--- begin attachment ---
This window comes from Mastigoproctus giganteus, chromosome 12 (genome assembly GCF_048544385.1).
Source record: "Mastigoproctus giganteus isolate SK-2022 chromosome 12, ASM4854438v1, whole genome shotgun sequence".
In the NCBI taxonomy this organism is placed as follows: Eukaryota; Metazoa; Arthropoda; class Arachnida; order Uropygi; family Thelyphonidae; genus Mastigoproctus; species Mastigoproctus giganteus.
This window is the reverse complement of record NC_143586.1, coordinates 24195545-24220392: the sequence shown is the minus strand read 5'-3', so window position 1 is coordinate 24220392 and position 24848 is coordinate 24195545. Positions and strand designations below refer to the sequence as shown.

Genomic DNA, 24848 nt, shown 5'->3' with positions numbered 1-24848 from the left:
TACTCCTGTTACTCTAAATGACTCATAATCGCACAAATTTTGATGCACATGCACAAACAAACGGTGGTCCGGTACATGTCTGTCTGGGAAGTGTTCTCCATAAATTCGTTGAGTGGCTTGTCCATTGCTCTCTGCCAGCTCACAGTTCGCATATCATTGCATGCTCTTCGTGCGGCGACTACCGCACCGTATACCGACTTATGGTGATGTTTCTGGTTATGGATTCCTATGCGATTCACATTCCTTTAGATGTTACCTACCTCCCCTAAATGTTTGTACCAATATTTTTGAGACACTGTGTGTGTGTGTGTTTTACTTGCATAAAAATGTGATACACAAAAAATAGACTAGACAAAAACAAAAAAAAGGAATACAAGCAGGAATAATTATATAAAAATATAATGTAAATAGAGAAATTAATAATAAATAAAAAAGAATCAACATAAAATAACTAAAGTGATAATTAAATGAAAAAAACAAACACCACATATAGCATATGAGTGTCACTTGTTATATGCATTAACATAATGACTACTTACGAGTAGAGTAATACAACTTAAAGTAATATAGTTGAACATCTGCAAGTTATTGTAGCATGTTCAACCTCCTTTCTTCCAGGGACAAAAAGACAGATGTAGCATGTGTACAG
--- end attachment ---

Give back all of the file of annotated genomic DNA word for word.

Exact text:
This window comes from Mastigoproctus giganteus, chromosome 12 (genome assembly GCF_048544385.1).
Source record: "Mastigoproctus giganteus isolate SK-2022 chromosome 12, ASM4854438v1, whole genome shotgun sequence".
In the NCBI taxonomy this organism is placed as follows: Eukaryota; Metazoa; Arthropoda; class Arachnida; order Uropygi; family Thelyphonidae; genus Mastigoproctus; species Mastigoproctus giganteus.
This window is the reverse complement of record NC_143586.1, coordinates 24195545-24220392: the sequence shown is the minus strand read 5'-3', so window position 1 is coordinate 24220392 and position 24848 is coordinate 24195545. Positions and strand designations below refer to the sequence as shown.

Genomic DNA, 24848 nt, shown 5'->3' with positions numbered 1-24848 from the left:
TACTCCTGTTACTCTAAATGACTCATAATCGCACAAATTTTGATGCACATGCACAAACAAACGGTGGTCCGGTACATGTCTGTCTGGGAAGTGTTCTCCATAAATTCGTTGAGTGGCTTGTCCATTGCTCTCTGCCAGCTCACAGTTCGCATATCATTGCATGCTCTTCGTGCGGCGACTACCGCACCGTATACCGACTTATGGTGATGTTTCTGGTTATGGATTCCTATGCGATTCACATTCCTTTAGATGTTACCTACCTCCCCTAAATGTTTGTACCAATATTTTTGAGACACTGTGTGTGTGTGTGTTTTACTTGCATAAAAATGTGATACACAAAAAATAGACTAGACAAAAACAAAAAAAAGGAATACAAGCAGGAATAATTATATAAAAATATAATGTAAATAGAGAAATTAATAATAAATAAAAAAGAATCAACATAAAATAACTAAAGTGATAATTAAATGAAAAAAACAAACACCACATATAGCATATGAGTGTCACTTGTTATATGCATTAACATAATGACTACTTACGAGTAGAGTAATACAACTTAAAGTAATATAGTTGAACATCTGCAAGTTATTGTAGCATGTTCAACCTCCTTTCTTCCAGGGACAAAAAGACAGATGTAGCATGTGTACAG